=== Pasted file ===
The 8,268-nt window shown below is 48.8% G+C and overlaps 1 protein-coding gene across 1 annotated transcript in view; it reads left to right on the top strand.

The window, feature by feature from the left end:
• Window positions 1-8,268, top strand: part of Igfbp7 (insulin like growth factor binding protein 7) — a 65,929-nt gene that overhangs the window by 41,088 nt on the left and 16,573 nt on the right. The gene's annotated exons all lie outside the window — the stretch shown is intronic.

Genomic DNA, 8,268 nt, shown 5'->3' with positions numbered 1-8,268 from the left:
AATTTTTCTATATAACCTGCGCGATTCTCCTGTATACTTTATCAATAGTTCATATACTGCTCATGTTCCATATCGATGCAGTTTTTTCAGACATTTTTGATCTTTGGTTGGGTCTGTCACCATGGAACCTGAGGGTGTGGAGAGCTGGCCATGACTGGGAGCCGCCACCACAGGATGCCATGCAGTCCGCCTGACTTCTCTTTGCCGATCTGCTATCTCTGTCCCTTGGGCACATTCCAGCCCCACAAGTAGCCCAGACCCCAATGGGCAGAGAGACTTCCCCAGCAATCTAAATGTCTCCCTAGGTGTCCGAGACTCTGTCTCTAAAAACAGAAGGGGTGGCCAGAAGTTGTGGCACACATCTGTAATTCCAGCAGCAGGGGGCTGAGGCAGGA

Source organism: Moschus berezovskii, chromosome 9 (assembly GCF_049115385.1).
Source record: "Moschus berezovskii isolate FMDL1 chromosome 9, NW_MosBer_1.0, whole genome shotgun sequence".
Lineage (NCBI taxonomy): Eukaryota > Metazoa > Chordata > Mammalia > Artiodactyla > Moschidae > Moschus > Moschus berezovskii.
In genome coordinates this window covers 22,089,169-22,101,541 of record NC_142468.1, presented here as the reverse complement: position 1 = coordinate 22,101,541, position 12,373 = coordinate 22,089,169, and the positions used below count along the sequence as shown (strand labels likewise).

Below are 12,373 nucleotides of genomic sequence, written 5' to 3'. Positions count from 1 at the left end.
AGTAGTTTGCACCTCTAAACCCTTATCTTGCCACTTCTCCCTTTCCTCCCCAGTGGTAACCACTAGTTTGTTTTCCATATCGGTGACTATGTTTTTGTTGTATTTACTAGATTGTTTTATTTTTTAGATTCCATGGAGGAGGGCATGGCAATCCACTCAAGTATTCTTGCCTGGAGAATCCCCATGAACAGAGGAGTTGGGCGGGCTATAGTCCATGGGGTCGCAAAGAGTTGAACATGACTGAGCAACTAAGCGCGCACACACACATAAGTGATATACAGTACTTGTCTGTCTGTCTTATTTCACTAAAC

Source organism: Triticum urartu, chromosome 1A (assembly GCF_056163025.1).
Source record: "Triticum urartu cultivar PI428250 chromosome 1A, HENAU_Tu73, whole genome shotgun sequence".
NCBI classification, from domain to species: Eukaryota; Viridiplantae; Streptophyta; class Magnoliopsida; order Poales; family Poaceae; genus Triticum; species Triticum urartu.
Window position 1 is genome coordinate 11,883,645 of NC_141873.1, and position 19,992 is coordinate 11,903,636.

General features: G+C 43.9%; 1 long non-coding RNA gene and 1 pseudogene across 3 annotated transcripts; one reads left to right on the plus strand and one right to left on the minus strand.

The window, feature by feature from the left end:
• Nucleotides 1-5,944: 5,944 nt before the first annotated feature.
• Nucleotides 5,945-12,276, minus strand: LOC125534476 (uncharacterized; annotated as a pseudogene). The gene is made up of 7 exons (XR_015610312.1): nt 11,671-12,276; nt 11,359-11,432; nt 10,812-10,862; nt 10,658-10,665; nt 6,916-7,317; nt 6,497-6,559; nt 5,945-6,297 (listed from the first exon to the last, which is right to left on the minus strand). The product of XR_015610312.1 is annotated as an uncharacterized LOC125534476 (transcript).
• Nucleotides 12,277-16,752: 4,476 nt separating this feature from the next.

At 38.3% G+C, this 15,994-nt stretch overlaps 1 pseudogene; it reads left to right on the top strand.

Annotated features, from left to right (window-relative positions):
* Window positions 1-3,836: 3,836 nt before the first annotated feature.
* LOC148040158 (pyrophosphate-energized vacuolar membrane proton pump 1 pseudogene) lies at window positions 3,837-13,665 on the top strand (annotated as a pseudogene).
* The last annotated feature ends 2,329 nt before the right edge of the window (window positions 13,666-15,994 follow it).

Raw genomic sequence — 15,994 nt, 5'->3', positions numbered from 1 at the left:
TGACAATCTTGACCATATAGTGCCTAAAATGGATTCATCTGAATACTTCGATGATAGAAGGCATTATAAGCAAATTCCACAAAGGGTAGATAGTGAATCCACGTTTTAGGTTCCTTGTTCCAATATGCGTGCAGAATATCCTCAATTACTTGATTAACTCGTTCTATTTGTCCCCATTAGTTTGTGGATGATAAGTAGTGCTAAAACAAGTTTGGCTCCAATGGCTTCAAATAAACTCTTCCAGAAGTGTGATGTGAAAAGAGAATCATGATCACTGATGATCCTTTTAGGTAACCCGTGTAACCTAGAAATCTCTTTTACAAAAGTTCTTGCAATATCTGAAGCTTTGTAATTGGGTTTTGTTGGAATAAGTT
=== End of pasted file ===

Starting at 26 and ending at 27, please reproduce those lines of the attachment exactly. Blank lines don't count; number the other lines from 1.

Raw genomic sequence — 15,994 nt, 5'->3', positions numbered from 1 at the left:
TGACAATCTTGACCATATAGTGCCTAAAATGGATTCATCTGAATACTTCGATGATAGAAGGCATTATAAGCAAATTCCACAAAGGGTAGATAGTGAATCCACGTTTTAGGTTCCTTGTTCCAATATGCGTGCAGAATATCCTCAATTACTTGATTAACTCGTTCTATTTGTCCCCATTAGTTTGTGGATGATAAGTAGTGCTAAAACAAGTTTGGCTCCAATGGCTTCAAATAAACTCTTCCAGAAGTGTGATGTGAAAAGAGAATCATGATCACTGATGATCCTTTTAGGTAACCCGTGTAACCTAGAAATCTCTTTTACAAAAGTTCTTGCAATATCTGAAGCTTTGTAATTGGGTTTTGTTGGAATAAGTT